Weekend could get pretty wet
Some much-needed rain could make the next few days somewhat soggy. Showers and possibly thunderstorms should arrive by midafternoon Saturday, while steadier stuff is expected most of Sunday into Monday morning, according to meteorologist Valerie Meola of the National Weather Service.
Some much-needed rain could make the next few days somewhat soggy.
Showers and possibly thunderstorms should arrive by midafternoon Saturday, while steadier stuff is expected most of Sunday into Monday morning, according to meteorologist Valerie Meola of the National Weather Service.
So anyone hoping to squeeze in a run or a bike ride might aim to head out Saturday morning, but even then there's a possibility of light rain, she said.
Sunday could bring the first real soaking since Feb. 29, when more an inch of rain was recorded at Philadelphia International Airport.
Only 1.17 inches has fallen since.
Sunday night alone could top that, Meola said.
Over the next three days, the area might get 2 to 4 inches total, which creates the potential for low-lying and poorly drained areas to see flooding Sunday night.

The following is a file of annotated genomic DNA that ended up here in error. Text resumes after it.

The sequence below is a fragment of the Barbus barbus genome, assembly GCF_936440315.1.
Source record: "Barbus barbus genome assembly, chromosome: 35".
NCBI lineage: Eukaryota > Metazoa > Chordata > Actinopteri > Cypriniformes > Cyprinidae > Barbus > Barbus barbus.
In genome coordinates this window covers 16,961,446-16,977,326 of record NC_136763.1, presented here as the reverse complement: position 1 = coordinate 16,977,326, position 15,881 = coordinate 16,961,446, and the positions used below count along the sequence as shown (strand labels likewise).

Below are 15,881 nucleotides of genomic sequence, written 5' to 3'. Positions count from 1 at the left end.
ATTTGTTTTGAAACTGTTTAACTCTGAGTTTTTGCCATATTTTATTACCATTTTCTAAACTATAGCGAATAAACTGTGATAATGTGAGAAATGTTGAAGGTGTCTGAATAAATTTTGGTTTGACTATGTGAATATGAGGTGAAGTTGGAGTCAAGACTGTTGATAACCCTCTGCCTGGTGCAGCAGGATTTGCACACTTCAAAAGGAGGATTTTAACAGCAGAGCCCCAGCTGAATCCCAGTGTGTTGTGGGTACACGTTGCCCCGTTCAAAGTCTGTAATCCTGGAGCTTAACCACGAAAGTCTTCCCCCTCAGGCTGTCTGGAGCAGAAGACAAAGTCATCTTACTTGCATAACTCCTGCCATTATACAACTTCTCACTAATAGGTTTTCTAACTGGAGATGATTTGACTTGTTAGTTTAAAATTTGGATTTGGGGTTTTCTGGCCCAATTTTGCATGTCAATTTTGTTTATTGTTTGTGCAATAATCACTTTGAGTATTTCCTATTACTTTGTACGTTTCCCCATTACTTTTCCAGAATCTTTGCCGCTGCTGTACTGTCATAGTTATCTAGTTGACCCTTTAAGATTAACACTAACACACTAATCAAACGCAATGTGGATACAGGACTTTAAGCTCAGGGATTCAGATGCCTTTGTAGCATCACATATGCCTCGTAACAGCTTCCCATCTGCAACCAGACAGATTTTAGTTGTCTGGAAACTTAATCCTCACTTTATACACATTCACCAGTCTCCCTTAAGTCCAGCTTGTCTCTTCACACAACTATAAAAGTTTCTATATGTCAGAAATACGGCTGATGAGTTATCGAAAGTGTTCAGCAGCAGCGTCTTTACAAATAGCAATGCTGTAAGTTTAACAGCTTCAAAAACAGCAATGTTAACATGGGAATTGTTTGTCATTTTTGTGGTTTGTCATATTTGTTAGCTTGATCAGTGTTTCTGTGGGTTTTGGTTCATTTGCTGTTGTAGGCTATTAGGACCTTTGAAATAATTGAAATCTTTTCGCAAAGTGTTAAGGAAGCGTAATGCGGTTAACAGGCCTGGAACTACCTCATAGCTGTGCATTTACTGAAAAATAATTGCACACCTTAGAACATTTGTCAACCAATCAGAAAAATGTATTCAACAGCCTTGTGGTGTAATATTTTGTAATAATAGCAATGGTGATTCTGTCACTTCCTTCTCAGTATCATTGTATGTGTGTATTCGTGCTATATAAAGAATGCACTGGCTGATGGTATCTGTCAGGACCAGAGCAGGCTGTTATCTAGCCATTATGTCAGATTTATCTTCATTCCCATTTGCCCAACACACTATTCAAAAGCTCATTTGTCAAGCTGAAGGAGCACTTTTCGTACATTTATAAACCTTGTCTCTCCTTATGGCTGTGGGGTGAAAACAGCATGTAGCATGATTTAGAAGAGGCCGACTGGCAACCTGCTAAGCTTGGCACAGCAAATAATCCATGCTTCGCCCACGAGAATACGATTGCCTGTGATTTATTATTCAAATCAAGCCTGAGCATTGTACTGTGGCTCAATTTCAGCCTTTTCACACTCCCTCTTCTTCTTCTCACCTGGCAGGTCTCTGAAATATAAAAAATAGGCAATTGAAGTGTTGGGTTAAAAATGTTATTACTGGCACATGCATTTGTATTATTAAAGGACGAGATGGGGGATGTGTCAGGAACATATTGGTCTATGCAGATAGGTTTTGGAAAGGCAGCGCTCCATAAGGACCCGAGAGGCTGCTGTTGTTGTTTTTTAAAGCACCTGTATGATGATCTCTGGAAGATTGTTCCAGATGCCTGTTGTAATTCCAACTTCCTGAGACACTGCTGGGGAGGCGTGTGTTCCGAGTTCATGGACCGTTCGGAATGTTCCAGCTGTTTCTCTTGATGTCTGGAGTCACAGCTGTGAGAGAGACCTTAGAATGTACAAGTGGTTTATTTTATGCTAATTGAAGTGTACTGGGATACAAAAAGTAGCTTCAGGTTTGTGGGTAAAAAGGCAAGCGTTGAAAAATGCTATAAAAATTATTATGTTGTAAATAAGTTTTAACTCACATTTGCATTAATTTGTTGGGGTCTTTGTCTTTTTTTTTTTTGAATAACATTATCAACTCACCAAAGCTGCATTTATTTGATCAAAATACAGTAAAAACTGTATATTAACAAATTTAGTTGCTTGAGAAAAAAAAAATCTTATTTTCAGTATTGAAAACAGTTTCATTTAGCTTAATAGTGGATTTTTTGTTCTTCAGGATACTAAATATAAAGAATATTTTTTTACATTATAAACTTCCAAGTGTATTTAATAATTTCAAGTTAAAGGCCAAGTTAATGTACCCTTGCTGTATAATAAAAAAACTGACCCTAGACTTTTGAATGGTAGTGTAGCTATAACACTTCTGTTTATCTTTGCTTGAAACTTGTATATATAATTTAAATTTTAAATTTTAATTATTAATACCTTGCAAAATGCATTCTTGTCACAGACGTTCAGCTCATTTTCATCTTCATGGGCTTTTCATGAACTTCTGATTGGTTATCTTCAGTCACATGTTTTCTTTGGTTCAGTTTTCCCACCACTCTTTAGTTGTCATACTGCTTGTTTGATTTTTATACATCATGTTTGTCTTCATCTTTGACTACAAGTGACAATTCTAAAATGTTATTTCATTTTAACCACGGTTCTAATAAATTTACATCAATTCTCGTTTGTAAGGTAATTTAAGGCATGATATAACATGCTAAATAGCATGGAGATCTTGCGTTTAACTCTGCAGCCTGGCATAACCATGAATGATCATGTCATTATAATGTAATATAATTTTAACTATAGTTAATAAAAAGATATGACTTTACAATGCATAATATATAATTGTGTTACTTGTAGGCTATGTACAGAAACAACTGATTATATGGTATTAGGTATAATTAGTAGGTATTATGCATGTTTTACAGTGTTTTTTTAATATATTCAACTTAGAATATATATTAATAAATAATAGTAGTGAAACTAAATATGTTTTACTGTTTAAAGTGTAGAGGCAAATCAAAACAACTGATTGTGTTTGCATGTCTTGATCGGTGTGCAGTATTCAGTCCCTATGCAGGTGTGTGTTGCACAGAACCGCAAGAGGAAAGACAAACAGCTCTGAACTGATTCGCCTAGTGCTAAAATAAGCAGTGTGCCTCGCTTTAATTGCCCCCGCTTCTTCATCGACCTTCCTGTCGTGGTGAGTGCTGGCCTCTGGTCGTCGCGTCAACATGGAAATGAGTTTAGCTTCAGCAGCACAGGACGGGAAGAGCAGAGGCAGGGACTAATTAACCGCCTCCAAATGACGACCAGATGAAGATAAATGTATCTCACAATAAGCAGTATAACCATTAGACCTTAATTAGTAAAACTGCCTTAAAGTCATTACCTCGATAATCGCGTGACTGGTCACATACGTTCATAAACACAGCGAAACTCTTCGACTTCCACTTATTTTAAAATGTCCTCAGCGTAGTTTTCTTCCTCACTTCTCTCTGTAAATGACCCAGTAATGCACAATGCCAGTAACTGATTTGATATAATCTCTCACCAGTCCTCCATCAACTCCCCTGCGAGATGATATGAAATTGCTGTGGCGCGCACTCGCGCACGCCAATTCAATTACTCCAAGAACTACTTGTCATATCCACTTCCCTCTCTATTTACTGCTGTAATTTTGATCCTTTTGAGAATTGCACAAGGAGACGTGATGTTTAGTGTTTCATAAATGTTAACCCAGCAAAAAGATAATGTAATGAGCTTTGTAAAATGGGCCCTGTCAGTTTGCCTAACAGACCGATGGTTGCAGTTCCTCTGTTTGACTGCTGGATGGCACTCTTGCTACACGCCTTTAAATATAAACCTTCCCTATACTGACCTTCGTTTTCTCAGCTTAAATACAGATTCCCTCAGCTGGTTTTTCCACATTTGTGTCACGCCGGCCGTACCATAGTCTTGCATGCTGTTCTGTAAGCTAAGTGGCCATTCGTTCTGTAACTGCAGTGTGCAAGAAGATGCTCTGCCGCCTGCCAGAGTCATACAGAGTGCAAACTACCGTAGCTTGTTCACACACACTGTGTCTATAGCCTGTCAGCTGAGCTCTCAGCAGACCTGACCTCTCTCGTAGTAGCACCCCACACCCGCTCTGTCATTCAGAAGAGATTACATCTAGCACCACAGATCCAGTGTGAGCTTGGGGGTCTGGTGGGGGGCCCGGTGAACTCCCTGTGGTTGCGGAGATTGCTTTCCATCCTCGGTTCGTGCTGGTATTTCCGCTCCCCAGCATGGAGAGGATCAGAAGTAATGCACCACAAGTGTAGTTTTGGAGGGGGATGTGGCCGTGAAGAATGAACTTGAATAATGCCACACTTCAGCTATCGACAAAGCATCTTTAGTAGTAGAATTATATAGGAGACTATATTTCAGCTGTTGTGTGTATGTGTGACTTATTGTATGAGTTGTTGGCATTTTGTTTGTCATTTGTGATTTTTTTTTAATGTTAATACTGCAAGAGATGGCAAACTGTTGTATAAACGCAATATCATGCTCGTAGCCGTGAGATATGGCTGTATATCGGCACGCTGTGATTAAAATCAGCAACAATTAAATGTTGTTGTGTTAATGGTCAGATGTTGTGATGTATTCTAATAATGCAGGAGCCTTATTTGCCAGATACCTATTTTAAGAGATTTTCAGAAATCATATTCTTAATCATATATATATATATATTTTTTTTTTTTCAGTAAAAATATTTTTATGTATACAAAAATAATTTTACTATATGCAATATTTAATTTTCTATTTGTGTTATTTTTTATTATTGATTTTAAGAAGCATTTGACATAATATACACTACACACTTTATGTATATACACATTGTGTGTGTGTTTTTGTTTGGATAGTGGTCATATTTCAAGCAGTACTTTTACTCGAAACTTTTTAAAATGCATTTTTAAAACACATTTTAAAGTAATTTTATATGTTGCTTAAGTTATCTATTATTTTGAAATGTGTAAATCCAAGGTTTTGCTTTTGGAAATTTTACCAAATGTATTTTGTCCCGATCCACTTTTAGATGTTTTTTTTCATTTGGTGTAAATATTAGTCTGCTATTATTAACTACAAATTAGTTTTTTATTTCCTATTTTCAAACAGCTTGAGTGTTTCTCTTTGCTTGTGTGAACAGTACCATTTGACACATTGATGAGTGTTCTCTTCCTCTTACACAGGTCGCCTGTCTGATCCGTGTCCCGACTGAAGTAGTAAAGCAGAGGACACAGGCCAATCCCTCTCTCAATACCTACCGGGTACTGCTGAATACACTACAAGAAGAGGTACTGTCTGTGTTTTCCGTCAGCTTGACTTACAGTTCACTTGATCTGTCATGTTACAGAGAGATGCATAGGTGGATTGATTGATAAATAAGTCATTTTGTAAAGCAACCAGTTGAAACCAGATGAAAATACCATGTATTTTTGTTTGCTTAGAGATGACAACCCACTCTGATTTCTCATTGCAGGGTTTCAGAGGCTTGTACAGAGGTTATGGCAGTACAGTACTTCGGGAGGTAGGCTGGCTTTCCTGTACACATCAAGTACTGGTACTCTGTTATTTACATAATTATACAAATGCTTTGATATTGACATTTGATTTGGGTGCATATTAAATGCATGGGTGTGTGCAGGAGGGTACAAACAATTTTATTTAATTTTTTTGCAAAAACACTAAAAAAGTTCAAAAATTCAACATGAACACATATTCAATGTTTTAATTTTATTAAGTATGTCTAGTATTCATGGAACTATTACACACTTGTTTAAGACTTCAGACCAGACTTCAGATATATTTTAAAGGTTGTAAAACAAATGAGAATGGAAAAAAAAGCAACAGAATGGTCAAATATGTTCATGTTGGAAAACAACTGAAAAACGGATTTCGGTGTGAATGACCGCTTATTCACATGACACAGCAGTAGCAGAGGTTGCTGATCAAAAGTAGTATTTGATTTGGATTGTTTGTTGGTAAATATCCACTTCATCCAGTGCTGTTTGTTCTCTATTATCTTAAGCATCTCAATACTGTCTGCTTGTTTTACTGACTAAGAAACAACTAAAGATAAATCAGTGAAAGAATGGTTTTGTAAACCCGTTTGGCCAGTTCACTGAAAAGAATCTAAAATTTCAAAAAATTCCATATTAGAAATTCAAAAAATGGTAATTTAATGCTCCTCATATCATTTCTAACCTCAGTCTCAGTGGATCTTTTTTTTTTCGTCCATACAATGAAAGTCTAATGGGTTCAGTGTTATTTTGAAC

Winds could pick up on Monday, but it's too early to know if they'll be strong enough to uproot any trees sitting on saturate ground, potentially causing power outages.
"It's something we're keeping on eye on," Meola said.
Sunday will also start a spell of cooler weather, at least for the immediate Philadelphia area, with a high of about 60 Sunday, followed by the mid 50s Monday and Tuesday, then the low 60s Wednesday.
Although far Northern Pennsylvania, as well as New York State, might see a little snow Monday night, the week looks frost-free for the Philadelphia area.
Given the mild temperatures so far this year, adventurous suburban gardeners might see an opportunity to get a headstart on planting the likes of bush beans and cucumbers, instead of waiting for Mother's Day, when the threat of frost is generally past.
The Lehigh Valley and parts north, especially higher elevations, are likely to see some temperatures in the 30s this week, so folks there should wait, Meola said.
Mid-April is generally accepted as a good time for a spring planting of most grass seed, if the rains stay light.
The worry, though, is that heavy rain could wash uncovered seed away.
For more on the forecast, see Philly.com's weather page.
Contact staff writer Peter Mucha at 215-854-4342 or firstname.lastname@example.org.